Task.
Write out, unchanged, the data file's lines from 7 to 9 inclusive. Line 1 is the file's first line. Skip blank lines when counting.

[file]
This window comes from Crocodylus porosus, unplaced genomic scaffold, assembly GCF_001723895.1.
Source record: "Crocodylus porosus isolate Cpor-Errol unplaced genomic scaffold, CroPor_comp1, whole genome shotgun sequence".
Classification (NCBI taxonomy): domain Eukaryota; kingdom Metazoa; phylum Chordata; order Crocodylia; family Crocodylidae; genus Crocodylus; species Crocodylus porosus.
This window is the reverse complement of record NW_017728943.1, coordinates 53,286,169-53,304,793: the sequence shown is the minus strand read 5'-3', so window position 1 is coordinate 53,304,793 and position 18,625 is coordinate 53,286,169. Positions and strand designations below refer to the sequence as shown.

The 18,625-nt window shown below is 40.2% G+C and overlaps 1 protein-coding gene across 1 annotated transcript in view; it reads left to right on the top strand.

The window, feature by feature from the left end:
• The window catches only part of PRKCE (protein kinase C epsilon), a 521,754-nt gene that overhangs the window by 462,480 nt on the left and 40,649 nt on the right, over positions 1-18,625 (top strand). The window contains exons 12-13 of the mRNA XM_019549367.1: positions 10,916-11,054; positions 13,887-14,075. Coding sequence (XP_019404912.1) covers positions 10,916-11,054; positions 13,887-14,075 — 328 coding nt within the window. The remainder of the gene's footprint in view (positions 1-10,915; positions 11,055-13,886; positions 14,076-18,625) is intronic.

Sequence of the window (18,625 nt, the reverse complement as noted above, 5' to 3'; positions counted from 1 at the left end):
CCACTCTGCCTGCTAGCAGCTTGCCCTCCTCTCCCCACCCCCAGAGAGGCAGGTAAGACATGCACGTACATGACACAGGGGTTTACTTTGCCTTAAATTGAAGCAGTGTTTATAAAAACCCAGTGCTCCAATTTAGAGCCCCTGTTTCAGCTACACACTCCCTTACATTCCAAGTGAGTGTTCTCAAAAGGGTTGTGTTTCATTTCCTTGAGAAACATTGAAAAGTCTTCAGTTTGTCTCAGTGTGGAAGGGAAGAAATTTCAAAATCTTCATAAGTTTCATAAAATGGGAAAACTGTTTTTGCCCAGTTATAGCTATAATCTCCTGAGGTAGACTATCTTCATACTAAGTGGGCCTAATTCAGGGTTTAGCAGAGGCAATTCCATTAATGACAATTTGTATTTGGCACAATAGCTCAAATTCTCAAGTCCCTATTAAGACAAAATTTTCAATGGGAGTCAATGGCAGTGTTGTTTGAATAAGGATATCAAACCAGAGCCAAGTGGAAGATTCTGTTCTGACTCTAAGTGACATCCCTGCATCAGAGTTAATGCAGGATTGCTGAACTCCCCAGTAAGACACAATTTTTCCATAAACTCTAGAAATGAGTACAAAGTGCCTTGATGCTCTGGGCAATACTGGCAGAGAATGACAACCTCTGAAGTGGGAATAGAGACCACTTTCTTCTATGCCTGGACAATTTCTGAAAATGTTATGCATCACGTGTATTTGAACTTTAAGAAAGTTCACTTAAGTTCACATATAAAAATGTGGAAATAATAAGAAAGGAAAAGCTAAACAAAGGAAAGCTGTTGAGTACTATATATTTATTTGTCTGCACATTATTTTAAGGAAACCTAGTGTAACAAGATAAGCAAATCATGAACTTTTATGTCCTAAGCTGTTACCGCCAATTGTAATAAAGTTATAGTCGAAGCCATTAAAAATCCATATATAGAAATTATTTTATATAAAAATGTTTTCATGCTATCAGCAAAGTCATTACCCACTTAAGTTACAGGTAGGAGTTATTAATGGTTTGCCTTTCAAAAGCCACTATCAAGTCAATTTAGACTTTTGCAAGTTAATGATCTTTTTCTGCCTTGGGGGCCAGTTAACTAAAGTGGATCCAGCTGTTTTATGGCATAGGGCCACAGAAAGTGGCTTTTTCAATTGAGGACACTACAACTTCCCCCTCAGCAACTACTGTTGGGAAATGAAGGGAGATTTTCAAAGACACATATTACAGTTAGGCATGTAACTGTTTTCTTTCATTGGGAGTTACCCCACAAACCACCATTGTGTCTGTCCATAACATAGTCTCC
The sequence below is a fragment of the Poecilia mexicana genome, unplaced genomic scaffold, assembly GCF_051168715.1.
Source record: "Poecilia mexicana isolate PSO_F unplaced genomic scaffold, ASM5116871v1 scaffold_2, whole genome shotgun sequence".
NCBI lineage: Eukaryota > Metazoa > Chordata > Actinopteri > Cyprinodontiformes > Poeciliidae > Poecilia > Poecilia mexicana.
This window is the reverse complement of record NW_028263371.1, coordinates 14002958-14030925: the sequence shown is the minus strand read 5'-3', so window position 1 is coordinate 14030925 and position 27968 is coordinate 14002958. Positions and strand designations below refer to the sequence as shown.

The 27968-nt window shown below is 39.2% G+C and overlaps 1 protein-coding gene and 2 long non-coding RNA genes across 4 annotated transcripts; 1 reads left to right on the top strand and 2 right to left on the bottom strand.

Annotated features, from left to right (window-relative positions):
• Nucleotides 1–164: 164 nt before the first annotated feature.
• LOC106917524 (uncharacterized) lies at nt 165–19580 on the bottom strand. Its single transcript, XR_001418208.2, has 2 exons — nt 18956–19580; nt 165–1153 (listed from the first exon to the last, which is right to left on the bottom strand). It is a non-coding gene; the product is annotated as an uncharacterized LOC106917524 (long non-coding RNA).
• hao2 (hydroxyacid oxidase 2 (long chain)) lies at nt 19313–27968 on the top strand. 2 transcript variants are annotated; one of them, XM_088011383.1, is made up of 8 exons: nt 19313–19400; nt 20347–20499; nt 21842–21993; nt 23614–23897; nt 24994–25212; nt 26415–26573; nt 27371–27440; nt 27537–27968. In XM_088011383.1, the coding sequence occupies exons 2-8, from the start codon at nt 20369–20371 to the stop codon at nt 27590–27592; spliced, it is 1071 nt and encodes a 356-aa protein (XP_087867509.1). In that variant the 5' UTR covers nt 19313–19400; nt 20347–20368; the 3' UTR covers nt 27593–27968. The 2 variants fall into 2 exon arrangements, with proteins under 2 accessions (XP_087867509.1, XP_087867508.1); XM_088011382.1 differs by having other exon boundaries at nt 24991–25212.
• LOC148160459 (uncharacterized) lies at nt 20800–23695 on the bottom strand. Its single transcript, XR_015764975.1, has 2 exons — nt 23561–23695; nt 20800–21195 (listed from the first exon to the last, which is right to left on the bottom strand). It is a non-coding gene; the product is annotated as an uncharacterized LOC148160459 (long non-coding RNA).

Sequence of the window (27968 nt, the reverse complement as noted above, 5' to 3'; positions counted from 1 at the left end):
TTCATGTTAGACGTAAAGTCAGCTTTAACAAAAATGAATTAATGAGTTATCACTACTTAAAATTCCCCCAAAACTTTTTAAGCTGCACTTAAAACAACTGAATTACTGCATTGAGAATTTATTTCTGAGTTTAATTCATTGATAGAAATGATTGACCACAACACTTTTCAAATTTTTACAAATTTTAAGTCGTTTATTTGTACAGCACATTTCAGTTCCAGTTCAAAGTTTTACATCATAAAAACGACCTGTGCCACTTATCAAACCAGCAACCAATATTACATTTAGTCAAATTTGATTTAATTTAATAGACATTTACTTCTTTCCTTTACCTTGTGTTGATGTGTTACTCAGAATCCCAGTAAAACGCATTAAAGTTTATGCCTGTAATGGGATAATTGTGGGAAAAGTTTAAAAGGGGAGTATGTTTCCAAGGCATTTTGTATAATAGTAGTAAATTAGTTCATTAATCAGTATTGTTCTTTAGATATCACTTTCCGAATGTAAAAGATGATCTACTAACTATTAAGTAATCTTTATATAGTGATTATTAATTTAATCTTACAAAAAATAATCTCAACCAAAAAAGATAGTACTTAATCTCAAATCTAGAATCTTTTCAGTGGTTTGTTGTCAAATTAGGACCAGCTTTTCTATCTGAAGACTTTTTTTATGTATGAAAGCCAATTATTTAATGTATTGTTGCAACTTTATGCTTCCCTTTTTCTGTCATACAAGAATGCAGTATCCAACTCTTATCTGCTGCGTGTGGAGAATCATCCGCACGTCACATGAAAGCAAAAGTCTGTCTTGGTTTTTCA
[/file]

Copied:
• The window catches only part of PRKCE (protein kinase C epsilon), a 521,754-nt gene that overhangs the window by 462,480 nt on the left and 40,649 nt on the right, over positions 1-18,625 (top strand). The window contains exons 12-13 of the mRNA XM_019549367.1: positions 10,916-11,054; positions 13,887-14,075. Coding sequence (XP_019404912.1) covers positions 10,916-11,054; positions 13,887-14,075 — 328 coding nt within the window. The remainder of the gene's footprint in view (positions 1-10,915; positions 11,055-13,886; positions 14,076-18,625) is intronic.

Sequence of the window (18,625 nt, the reverse complement as noted above, 5' to 3'; positions counted from 1 at the left end):
CCACTCTGCCTGCTAGCAGCTTGCCCTCCTCTCCCCACCCCCAGAGAGGCAGGTAAGACATGCACGTACATGACACAGGGGTTTACTTTGCCTTAAATTGAAGCAGTGTTTATAAAAACCCAGTGCTCCAATTTAGAGCCCCTGTTTCAGCTACACACTCCCTTACATTCCAAGTGAGTGTTCTCAAAAGGGTTGTGTTTCATTTCCTTGAGAAACATTGAAAAGTCTTCAGTTTGTCTCAGTGTGGAAGGGAAGAAATTTCAAAATCTTCATAAGTTTCATAAAATGGGAAAACTGTTTTTGCCCAGTTATAGCTATAATCTCCTGAGGTAGACTATCTTCATACTAAGTGGGCCTAATTCAGGGTTTAGCAGAGGCAATTCCATTAATGACAATTTGTATTTGGCACAATAGCTCAAATTCTCAAGTCCCTATTAAGACAAAATTTTCAATGGGAGTCAATGGCAGTGTTGTTTGAATAAGGATATCAAACCAGAGCCAAGTGGAAGATTCTGTTCTGACTCTAAGTGACATCCCTGCATCAGAGTTAATGCAGGATTGCTGAACTCCCCAGTAAGACACAATTTTTCCATAAACTCTAGAAATGAGTACAAAGTGCCTTGATGCTCTGGGCAATACTGGCAGAGAATGACAACCTCTGAAGTGGGAATAGAGACCACTTTCTTCTATGCCTGGACAATTTCTGAAAATGTTATGCATCACGTGTATTTGAACTTTAAGAAAGTTCACTTAAGTTCACATATAAAAATGTGGAAATAATAAGAAAGGAAAAGCTAAACAAAGGAAAGCTGTTGAGTACTATATATTTATTTGTCTGCACATTATTTTAAGGAAACCTAGTGTAACAAGATAAGCAAATCATGAACTTTTATGTCCTAAGCTGTTACCGCCAATTGTAATAAAGTTATAGTCGAAGCCATTAAAAATCCATATATAGAAATTATTTTATATAAAAATGTTTTCATGCTATCAGCAAAGTCATTACCCACTTAAGTTACAGGTAGGAGTTATTAATGGTTTGCCTTTCAAAAGCCACTATCAAGTCAATTTAGACTTTTGCAAGTTAATGATCTTTTTCTGCCTTGGGGGCCAGTTAACTAAAGTGGATCCAGCTGTTTTATGGCATAGGGCCACAGAAAGTGGCTTTTTCAATTGAGGACACTACAACTTCCCCCTCAGCAACTACTGTTGGGAAATGAAGGGAGATTTTCAAAGACACATATTACAGTTAGGCATGTAACTGTTTTCTTTCATTGGGAGTTACCCCACAAACCACCATTGTGTCTGTCCATAACATAGTCTCC